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A Comprehensive Guide to 401(k) Plans and the Current Trends

A Comprehensive Guide to 401(k) Plans and the Current Trends

May 02, 2024

What is a 401(k)?

A 401(k) plan is a type of defined contribution retirement plan that allows employees to choose to set aside a portion of their wages into an investment account on a pre-tax basis. A lot of times, the employers may match their employees’ contributions.

Because of its tax-deferred feature, a 401(k) can be a great tool to help fund an employee’s retirement. It allows your investment to grow faster as the entire balance (including what would have been taxed) continues to compound.

In today’s environment where competition for workers has rapidly tightened, a 401(k) plan can help employers improve benefits to retain talent.

Benefits of a 401(k) plan

One of the key advantages of a 401(k) plan is its higher contribution limit (compared to an IRA). The general contribution limit is $22,500 in 2023 for employees under 50 and an extra $7,500 for those 50 or older (2024 limits are $23,000 or $30,500). Contributions matched by the employers are typically tax-deductible, reducing the overall taxable income of the business.

In recent years, many states including California, Colorado, Illinois, Massachusetts, Oregon, Washington, and Virginia have begun mandating retirement savings programs for workers (more than 20 other states are likely to follow suit soon). Employees must enroll in the state's program, or their employers must establish their own qualified plan for workers to participate. Therefore, now is an excellent time for businesses to meet state requirements and enhance employee welfare.

SECURE 2.0 Act passed in late 2022 provides extra incentives for small-to-medium businesses (with 100 or less employees) to set up retirement savings plans for their employees. The new legislation offers 3 tax credits:

  • Employer contribution tax credit
  • 2) Startup cost tax credit
  • 3) Automatic enrollment tax credit. New plans established after 2022 could potentially claim a maximum of $55,000 in the first year.

Potential Drawbacks of a 401(k) plan

For a traditional 401(k) plan, the nondiscrimination test (NDT) is required annually. NDT exists to make sure the retirement plan does not unfairly favor owners, managers, and other high-pay employees over rank-and-file workers. Two major components of the NDT are the actual deferral percentage (ADP) test and the actual contribution percentage (ACP) test. Together, they ensure the difference between the contribution rate of highly compensated employees and that of non-highly compensated employees stay within a range. Compliance with the NDT can be a burden for small businesses since they may lack the resources and expertise to actively track contributions and to manage the complexities of these tests. If a plan fails these tests, the business must take corrective measures such as refunding contributions to HCEs or increasing contributions to NHCEs.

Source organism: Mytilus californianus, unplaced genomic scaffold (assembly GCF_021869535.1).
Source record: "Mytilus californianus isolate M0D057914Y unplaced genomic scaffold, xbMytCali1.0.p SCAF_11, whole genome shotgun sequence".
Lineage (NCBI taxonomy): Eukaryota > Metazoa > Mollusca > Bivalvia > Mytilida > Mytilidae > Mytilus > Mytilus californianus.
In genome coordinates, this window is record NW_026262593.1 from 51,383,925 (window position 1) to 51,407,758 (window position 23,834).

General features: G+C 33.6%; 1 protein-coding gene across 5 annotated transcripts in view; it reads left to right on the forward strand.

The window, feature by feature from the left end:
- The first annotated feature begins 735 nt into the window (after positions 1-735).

The Department of Labor and the IRS require sponsors of 401(k) plans to file Form 5500 to provide transparency on a plan’s financial condition, investments, and operations. A large sponsor with more than 100 plan participants is required to file Form 5500, whereas a smaller sponsor with less than 100 participants can file Form 5500-SF.

How to set up a 401(k) plan

The first step is to establish goals and objectives by assessing the needs of the business and its employees (considering budget, the expected level of employee participation, and the goals for the plan). A company can then decide on the type of 401(k) plan and its features, including matching contributions, eligibility requirements, loan provisions etc.

The second step is choosing a third-party administrator (TPA), a custodian, and an investment advisor. A TPA helps handle most of the administrative work, such as enrollment processes, compliance testing, and government reporting. A custodian will function as a trust to hold and safeguard the plan’s assets. An investment advisor will help select a range of investment options that participants can invest in. It is critical to have a range of investment options that will allow participants to diversify their investments. Available 401(k) investment options often include a mix of index funds, mutual funds, and target-date funds.

In addition, the employer should send communication documents to plan participants regularly to update changes to plan features, administrative changes, and annual summary reports.

Other features of 401k plans

  1. Roth 401(k): Similar to a Roth IRA, a Roth 401(k) takes after-tax contributions and makes withdrawals tax-free. An edge which a Roth 401(k) has over a Roth IRA is that a Roth 401(k) does not have income restrictions. Regardless of your income level, you are eligible to contribute to a Roth 401(k).
  2. 401(k) loan: Normally, early withdrawals from a retirement savings account will result in taxes and additional penalties. However, the unique feature of a 401(k) loan provision allows an employee to borrow from his or her 401(k) plan without paying any penalties. The repayment and interest simply return to the retirement savings account.

Profit-sharing: A 401(k) plan can be designed to combine with a profit-sharing plan. This allows employees to share the earnings with the company. Unlike traditional bonus payments through paychecks, profit-sharing plans enable workers to receive the benefits without jacking up their taxable income. Contributions to profit-sharing plans are tax-deductible for employers and are not subject to FICA taxes. Additionally, these plans allow employers to assess their finances before deciding on the contribution.


Retirement plan withdrawals before age 59½ may be subject to taxation and penalties when withdrawn early.